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A Wellington family with a love of camping and roughing it on Central Otago holidays have taken self-sufficiency to a whole new level.
The family - Duncan Kenderdine, Suze Keith and their children Caitlin and Phoebe, and Duncan's mother, Shonagh, have just completed a 200sq m house that runs without relying on electricity companies.
It has all the usual electrical and heating devices of a modern house - including underfloor heating and a dishwasher - but the family have found other ways to make them function.
There are solar hot water-heating panels, photovoltaic panels, batteries, a wood-burner with a wetback, an lpg oven and fridge, a huge, heavily insulated hot water tank and, for when all else fails, a large diesel generator.
Shonagh Kenderdine is a Dunedin-born former Environment Court judge, now of Wellington, and is chairwoman of the New Zealand Historic Places Trust.
Her son, Duncan, is a qualified architect who works for Downer Group and lived in Dunedin while working on the Otago Corrections Facility at Milburn.
For many years, the Kenderdine family had a small, uninsulated cottage at Luggate - "a classic Kiwi bach", according to Duncan.
But eight years ago they bought a piece of land on the bank of the Clutha River near Tarras where, until now, their Central Otago holiday accommodation was a small tin shed and tents.
Duncan said, "It's a lovely way to be. Very simple, away from the crowds."
A few weeks ago, they moved into their new straw-bale home - still lacking many finishing touches, including its exterior coat of cob - but operating independently off the grid.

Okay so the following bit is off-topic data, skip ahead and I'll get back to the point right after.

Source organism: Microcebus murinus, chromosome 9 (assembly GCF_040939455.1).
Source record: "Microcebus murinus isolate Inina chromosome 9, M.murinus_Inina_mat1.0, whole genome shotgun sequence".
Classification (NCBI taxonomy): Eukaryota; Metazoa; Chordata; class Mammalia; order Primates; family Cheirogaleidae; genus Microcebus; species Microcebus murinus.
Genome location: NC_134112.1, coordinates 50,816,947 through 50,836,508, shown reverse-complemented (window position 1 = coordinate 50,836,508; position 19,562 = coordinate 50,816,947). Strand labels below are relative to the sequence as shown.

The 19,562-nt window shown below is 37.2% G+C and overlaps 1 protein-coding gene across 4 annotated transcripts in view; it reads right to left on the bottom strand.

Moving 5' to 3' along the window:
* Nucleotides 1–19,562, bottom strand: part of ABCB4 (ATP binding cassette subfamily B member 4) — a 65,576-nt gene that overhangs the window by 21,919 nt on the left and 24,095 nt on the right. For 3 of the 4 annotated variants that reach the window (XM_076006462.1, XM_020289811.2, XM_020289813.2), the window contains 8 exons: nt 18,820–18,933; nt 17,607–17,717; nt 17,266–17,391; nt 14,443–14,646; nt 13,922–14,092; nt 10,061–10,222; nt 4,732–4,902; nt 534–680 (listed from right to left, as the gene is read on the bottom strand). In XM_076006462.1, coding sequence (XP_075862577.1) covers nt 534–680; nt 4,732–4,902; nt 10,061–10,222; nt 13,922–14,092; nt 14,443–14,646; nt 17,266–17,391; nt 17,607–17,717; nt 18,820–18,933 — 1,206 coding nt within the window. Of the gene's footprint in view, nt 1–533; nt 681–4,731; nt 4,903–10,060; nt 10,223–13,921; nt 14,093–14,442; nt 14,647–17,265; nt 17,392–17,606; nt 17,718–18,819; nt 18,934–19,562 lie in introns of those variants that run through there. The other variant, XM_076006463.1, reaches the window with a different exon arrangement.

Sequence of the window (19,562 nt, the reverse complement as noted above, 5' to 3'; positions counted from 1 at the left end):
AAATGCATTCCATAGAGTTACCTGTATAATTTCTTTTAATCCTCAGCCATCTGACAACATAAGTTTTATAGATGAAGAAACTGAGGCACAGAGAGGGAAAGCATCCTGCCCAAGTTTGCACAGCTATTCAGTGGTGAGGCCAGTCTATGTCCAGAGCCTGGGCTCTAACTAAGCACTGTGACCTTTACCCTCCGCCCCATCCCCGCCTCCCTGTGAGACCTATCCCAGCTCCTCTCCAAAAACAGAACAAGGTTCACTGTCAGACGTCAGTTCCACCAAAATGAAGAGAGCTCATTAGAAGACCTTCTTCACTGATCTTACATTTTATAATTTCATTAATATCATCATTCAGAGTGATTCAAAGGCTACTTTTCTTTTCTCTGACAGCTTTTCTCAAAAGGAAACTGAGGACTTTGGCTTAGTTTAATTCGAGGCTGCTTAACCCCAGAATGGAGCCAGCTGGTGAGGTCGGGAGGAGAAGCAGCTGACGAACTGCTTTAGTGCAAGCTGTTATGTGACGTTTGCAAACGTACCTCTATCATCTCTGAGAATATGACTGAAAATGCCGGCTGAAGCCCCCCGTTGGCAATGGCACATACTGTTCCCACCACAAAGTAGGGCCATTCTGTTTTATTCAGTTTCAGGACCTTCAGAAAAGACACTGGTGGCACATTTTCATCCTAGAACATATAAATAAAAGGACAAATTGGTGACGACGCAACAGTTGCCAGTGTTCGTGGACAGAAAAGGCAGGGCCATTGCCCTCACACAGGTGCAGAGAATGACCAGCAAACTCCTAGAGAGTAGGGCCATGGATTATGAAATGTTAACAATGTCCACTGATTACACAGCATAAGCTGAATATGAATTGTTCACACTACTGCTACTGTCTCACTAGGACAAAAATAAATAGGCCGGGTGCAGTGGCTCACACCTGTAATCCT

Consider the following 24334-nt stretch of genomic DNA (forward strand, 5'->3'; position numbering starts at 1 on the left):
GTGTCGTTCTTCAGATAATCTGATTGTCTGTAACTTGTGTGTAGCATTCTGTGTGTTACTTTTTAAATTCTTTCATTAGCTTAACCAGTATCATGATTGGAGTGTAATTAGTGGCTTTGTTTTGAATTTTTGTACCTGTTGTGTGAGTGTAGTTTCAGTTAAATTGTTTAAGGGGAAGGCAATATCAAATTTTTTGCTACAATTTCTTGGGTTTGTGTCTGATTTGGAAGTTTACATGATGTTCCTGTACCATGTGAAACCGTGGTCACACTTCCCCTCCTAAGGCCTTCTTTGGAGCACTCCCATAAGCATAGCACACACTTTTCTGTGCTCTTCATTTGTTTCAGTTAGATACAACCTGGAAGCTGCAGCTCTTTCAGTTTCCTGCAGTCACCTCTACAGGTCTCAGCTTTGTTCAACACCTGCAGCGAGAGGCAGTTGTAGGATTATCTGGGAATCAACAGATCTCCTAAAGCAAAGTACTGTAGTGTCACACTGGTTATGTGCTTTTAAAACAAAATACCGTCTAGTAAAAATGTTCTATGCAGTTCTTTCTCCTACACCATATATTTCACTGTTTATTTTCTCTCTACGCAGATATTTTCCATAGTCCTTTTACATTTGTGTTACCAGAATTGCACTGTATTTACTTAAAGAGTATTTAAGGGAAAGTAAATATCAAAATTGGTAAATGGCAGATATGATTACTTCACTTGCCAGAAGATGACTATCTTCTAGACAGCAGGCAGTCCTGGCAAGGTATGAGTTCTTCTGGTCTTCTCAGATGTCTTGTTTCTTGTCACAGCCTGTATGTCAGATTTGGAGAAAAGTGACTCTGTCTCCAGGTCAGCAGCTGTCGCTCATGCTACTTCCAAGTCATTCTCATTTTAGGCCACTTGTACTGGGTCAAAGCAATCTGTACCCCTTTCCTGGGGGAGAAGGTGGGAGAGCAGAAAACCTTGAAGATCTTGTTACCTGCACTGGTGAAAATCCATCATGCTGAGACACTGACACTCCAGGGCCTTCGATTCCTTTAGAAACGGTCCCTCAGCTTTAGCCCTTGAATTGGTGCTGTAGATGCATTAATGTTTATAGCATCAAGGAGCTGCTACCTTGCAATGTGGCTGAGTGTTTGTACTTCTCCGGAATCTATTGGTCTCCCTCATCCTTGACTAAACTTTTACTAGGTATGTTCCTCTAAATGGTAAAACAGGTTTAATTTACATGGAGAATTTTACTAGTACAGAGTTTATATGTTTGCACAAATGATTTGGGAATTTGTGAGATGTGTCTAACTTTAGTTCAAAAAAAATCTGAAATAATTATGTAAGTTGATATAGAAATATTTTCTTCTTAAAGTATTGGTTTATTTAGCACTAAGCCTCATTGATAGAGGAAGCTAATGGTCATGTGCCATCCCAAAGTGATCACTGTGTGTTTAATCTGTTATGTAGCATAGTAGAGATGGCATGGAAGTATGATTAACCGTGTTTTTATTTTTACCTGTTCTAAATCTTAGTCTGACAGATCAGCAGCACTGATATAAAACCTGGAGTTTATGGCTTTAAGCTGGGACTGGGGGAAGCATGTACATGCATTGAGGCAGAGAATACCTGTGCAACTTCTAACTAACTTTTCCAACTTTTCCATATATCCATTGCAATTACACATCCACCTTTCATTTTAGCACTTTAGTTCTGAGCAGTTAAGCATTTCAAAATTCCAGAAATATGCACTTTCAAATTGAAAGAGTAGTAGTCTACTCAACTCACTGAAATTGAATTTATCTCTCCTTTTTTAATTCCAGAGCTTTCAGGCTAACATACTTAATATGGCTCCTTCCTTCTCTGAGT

The family's eight-year journey towards a house self-sufficient in electricity began with the news it would cost them $35,000 to hook up to high-voltage power lines near their property.
"As we sit here in an off-the-grid straw-bale house wasn't where we started," Duncan said. "Being super-sustainable wasn't the driving force. It's just where we've ended up."
Part of their thinking was to make use of Central Otago's high sunshine hours.
That led to the installation of an evacuated-tube solar hot water system and an array of photovoltaic panels on the roof of the garage, angled for the winter sun, with a battery bank below and a "pretty serious" diesel generator out the back.
"You could be quite brutal about it and say, well, you are just going to have the photovoltaic system and no backup, but last week the average temperature for five days was -3degC and it was cloudy."
Mr Kenderdine said the photovoltaic panels were in place before work on the house began and on some days, full construction was going on with people using saws and concrete mixers, all running off the panels.
Their hot water system, which also heats the house, cost $15,000.
The photovoltaic system with six panels and six batteries, including the generator, cost about $30,000.
But Mr Kenderdine said every time the price of power from the grid went up, the payback period for their system became shorter.
He did not expect the technology they were using to be "immediately cost-effective".
"You've got to be prepared for a long-term return. So if you are looking to sell the house in four years, you might not do it, because you don't get the return."
Ms Keith describes being off the grid as "exceedingly empowering".
"It's a really nice feel and the straw bales are an exceedingly nice environment to live in."
The family are quite relaxed about having to balance their use of energy between heating water, heating the house and running appliances, and liken it to the decisions that come naturally while camping.
They have had little experience living with the systems yet.
Ms Keith says with a laugh that, some days, the choice might be between being "smelly but warm" or "clean but a little bit chilled".